Even as a sniper has wreaked mass havoc around Washington and Richmond, Va., there's a way in which, mediawise, this string of murders has produced the opposite of havoc. Fear is the great clarifier, and a story like this has a way of concentrating the news consumer's mind.
When the first thought in your head every morning is, "Has there been another shooting?" there's no question what kind of news you need: facts. And when there are no facts to be had, or very few—as has been the case distressingly often these last few weeks—nothing is required beyond a brief statement to that effect. Period. No filler, no banter, no sanctimony, no poetry, no speculation, and please, please, please, no off-the-cuff opinion—except from the handful of non-journalists whose opinions actually matter, i.e., police and elected officials.
Every news consumer with a pulse knows the feeling I'm describing—that visceral craving for simple, unadorned information. But I don't think it's dawned on some media people how widespread this stark view of the news has become in the nearly 14 months since the terrorist attacks of September 11, or how profoundly it's affected the way Americans think about the media. The news values of the 1990s—personality, ideology, scandal for scandal's sake—are completely out of sync with the world of right now. And when news outlets embrace those old values, as most still do at least part of the time, they become irrelevant.
If you happened to turn on Fox News this past Monday evening, when The Big Story With John Gibson was on, you would have thought you were flashing back to 1997, except that instead of Monica, the gasbagging was about the sniper. There had been no killings for a couple of days (and there wouldn't be another until the next morning), and the only news was a note possibly left by the shooter at the crime scene, exact contents then unknown. But in the cable world, filling empty airtime is like riding a bicycle: You never forget how. At one point, Gibson introduced Clancy McKenzie, identified as "a professor at Capital University in Washington." The discussion went like this:
Gibson: So, Dr. McKenzie, before we talk to you about what you think this person—what may be motivating this person, what do you make of these communications?
McKenzie: I'm not certain what to make of the communications, but I do have an opinion about what has happened recently to cause this person to snap. We know that this killer has not been shooting people for the last 40 years. Something recently has caused him to snap, and usually, 95 times out of 100, it will be a separation from some important person, most likely a lady friend, and probably within a couple of months of the event occurring.
Gibson asked him to clarify.
McKenzie: What happens is, rage is proportionate to helplessness. No one is as helpless as a little baby when the mother's not there. This is identical to the Unabomber. When he was 9 months old, he was hospitalized and separated from the mother, producing enormous rage. Then, 40 years later, a lady friend left him and he snaps, and when he snapped, he went back to the rage and indiscriminately sent bombs everywhere."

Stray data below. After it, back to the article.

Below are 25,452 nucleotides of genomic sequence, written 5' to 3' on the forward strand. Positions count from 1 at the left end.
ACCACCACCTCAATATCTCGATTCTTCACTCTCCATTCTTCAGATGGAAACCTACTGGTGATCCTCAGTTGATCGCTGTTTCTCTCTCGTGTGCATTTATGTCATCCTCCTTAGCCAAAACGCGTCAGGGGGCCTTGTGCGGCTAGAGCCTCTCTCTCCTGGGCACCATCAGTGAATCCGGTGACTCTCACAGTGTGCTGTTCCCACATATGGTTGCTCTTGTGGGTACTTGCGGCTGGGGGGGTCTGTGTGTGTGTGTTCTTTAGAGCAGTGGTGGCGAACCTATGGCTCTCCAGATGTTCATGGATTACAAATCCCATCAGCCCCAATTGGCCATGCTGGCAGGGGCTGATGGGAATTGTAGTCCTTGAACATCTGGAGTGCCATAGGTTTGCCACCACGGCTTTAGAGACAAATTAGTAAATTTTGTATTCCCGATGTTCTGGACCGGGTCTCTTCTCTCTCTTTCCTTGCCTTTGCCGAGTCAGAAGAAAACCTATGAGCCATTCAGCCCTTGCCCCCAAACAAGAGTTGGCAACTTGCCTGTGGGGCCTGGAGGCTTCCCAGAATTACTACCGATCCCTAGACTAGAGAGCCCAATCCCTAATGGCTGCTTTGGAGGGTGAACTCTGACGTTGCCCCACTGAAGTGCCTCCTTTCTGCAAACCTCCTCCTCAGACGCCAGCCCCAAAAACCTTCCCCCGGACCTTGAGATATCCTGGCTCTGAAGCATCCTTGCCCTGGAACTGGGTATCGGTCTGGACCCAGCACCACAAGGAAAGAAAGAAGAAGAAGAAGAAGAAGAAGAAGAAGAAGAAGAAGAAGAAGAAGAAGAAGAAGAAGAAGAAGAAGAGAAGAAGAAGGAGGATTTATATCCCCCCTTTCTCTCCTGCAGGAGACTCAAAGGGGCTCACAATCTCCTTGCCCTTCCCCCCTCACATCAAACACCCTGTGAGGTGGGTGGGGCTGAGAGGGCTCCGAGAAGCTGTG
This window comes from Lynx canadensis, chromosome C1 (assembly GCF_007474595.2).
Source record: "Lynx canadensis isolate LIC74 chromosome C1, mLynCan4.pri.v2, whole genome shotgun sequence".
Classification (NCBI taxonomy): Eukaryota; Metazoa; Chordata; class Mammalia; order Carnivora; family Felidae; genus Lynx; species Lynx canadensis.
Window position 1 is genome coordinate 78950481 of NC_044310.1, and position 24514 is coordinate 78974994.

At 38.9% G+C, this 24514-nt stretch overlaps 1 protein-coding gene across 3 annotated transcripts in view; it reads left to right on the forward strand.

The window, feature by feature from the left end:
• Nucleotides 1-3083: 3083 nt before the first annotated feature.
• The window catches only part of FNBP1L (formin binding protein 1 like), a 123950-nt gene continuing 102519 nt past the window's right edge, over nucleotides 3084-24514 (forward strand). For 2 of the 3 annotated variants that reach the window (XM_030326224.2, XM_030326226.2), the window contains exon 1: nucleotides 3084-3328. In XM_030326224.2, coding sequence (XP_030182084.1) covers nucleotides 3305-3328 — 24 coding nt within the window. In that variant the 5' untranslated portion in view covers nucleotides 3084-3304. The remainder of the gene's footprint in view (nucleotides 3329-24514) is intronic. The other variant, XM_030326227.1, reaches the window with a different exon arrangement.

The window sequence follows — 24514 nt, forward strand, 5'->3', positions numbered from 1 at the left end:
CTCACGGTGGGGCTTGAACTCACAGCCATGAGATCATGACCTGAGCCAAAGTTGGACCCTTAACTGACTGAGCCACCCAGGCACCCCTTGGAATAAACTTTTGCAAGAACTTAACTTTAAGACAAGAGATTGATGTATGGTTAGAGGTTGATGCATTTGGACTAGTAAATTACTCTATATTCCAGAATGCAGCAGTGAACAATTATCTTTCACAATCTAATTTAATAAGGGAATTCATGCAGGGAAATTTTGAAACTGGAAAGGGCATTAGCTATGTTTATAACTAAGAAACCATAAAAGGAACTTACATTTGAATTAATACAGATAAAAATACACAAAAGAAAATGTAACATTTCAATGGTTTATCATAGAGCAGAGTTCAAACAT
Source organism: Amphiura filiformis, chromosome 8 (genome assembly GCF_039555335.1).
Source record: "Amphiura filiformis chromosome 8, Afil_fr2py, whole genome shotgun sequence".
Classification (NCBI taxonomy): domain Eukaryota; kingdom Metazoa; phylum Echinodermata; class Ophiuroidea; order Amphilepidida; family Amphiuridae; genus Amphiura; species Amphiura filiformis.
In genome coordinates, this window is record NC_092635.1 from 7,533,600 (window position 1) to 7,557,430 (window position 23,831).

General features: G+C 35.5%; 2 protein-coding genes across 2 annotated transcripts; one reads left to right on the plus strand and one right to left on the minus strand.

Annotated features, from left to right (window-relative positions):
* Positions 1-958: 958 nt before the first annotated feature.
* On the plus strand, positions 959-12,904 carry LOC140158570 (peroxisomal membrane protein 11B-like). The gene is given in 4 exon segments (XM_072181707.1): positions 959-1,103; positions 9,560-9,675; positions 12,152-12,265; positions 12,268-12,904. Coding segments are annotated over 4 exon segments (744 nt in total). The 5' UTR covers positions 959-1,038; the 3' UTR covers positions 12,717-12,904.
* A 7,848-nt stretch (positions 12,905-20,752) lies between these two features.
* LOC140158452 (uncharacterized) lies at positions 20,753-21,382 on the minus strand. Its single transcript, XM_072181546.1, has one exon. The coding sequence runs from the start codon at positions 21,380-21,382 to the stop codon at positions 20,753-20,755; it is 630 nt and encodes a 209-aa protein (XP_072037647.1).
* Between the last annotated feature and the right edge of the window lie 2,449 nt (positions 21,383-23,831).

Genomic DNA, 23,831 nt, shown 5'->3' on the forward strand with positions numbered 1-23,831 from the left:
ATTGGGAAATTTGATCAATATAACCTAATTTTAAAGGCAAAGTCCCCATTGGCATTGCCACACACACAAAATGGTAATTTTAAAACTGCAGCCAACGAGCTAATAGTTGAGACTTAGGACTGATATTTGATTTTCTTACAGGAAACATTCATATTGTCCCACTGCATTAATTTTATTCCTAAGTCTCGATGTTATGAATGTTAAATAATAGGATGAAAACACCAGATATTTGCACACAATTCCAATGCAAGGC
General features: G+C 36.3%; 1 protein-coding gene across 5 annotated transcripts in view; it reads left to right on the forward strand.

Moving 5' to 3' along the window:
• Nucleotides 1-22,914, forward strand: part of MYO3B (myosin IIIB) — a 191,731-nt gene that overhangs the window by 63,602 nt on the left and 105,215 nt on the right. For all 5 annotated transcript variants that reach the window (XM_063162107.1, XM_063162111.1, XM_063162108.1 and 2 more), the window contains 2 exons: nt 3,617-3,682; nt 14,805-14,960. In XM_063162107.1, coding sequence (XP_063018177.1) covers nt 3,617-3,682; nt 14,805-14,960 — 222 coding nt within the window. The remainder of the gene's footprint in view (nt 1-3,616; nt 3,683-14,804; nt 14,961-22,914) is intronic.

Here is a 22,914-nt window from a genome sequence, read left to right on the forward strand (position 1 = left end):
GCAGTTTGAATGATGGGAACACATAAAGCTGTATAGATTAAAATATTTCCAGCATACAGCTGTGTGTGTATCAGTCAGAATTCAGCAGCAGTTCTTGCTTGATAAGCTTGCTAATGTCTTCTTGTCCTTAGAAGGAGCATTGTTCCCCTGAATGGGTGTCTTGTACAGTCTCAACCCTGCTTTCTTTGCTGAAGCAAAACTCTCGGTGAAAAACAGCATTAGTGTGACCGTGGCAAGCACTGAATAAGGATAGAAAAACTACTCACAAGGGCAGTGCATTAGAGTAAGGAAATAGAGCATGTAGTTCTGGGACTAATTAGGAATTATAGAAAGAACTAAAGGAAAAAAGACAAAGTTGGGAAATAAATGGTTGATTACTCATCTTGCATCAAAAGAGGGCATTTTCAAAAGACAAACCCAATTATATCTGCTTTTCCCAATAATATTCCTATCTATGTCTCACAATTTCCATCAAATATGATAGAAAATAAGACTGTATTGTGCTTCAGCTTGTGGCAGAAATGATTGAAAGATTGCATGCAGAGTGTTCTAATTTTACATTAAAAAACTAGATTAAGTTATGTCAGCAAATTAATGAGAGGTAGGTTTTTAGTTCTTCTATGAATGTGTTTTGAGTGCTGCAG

There was a time when this sort of thing was infuriating. Remember? Now it's just pathetic, and the only mature response is the modern equivalent of averting one's eyes: click.
And cable doesn't have a monopoly. On October 16, The New York Times ran a curious piece looking at different theories about what sort of person the sniper might be. Here's a quote: "I don't see this guy as wimpy," said Candice DeLong, a former FBI profiler who worked on the Unabomber case. "I see him all into this stealth ninja stuff, walking around with a swagger, used to bossing people around, maybe a fireman or construction worker. He's out to prove to somebody—and they know who they are—that he's the best damn sniper in the world."
Now that arrests have been made, some of the guesses we've heard may turn out to be accurate. But dumb luck doesn't retrospectively turn bilge into wisdom.
The good news is, this sort of thing doesn't really matter anymore. Too much is at stake. People are dying. And nobody has time for it. There has been some grousing lately that as 9/11 recedes into the past, the media have returned to their old ways. But if you look carefully, the retrogressions are relatively few and are exceptions to the rule. The news has shed many of its old frivolities. Like the world, it has grown up.
"We've moved on from fin de siecle media," says S. Robert Lichter, president of the Center for Media and Public Affairs, a Washington think tank. "When your personal fate seems tied more to the fate of your community and society and world, you look at the news more seriously. I think we lived through a period when we had the luxury of soft news because we didn't pay a price for avoiding hard news. And I do think that that is changing.... The Rorschach-test responses for media are no longer Monica and Chandra."
If anything epitomizes the new world of news, it's the bare-bones wire story. Perusing the latest sniper news on the Google search engine early this week, I came across a Voice of America story with this bold sentence: "No information that could explain the sniper's motive has been made public." It was the truest thing I heard all day.